Should a man with a long history of mental health issues have 54 guns in his house?
Most reasonable people would say no, but that appears to have been the case with 62-year-old Rodney Bruce Black of Barboursville.
Black has been indicted on two counts of murder in the Jan. 25 shooting deaths of Garrick Hopkins, 60, and his brother Carl Hopkins Jr., 61, of Oak Hill, W.Va. They were attempting to open a shed on the adjacent property, which Garrick Hopkins had just purchased, when shots rang out from a bedroom window.
Black is charged with firing the fatal gunshots without warning with a .243-caliber rifle. Neighbors had described Black as reclusive, but his public defender went a step further during a recent hearing and revealed the defendant had a history of mental health problems going back 30 years.
Circuit Judge Paul T. Farrell ordered Black to a state mental hospital for evaluation and treatment. But the case also raises many questions about whether the defendant’s possession of weapons ever came up in his past brushes with mental health care.
So far, investigators have said little about how Black came to have the 37 long guns and 17 handguns found in his home — how they were acquired and over what period of time. Federal law prohibits people ruled to be mentally defective or committed to a mental institution from purchasing or owning guns.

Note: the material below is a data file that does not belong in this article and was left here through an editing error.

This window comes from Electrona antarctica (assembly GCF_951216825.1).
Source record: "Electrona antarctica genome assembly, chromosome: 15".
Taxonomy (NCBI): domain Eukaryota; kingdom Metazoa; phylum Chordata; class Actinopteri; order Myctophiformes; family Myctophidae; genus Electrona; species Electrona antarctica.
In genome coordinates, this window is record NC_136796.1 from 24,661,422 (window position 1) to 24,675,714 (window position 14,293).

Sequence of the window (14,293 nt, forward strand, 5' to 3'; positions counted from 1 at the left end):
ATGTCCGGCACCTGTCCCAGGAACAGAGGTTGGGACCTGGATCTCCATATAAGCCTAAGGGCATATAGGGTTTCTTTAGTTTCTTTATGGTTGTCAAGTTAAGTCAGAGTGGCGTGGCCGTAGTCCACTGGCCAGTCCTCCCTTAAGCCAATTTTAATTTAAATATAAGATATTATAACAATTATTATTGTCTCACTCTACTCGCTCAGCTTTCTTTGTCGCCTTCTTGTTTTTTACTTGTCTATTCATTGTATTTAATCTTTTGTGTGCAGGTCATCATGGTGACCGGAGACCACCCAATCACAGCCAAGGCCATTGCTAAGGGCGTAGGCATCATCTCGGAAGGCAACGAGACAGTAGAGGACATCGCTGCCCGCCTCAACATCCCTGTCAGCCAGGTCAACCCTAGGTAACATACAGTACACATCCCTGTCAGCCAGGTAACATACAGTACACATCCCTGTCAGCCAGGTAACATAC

But the system in place to prevent that is inadequate and flawed.
Background checks are required for many gun purchases, and those requests should be run through the FBI database, housed near Clarksburg, W.Va. It does have 2.51 million mental health entries, but there are also gaps, because states are inconsistent about what they report and at least 17 states barely participate at all.
For example, the man charged with shooting Mingo County Sheriff Eugene Crum bought his pistol just 10 months after leaving a mental hospital. Information on Tennis Maynard’s history apparently was not in the FBI data base; moreover, federal investigators have charged that he lied about his mental illness on his gun permit application.
But the system also does not include people whose mental illness histories do not rise to the level of a court ruling or commitment. The shooters at the Washington Navy Yard and Sandy Hook Elementary School, Aaron Alexis and Adam Lanza, both fall into that category. Spc. Ivan Lopez, who killed three people and wounded 16 earlier this month at Fort Hood, Texas, had been under the care of military doctors for depression, anxiety and sleep disorders, but that did not prevent him from buying the gun he used on the victims and himself.
It is too early to know what might have made a difference in Black’s case. But as the nation wrestles with how to keep weapons out of the hands of the mentally ill, it is important to determine if the system failed and how.
— The Herald-Dispatch, Huntington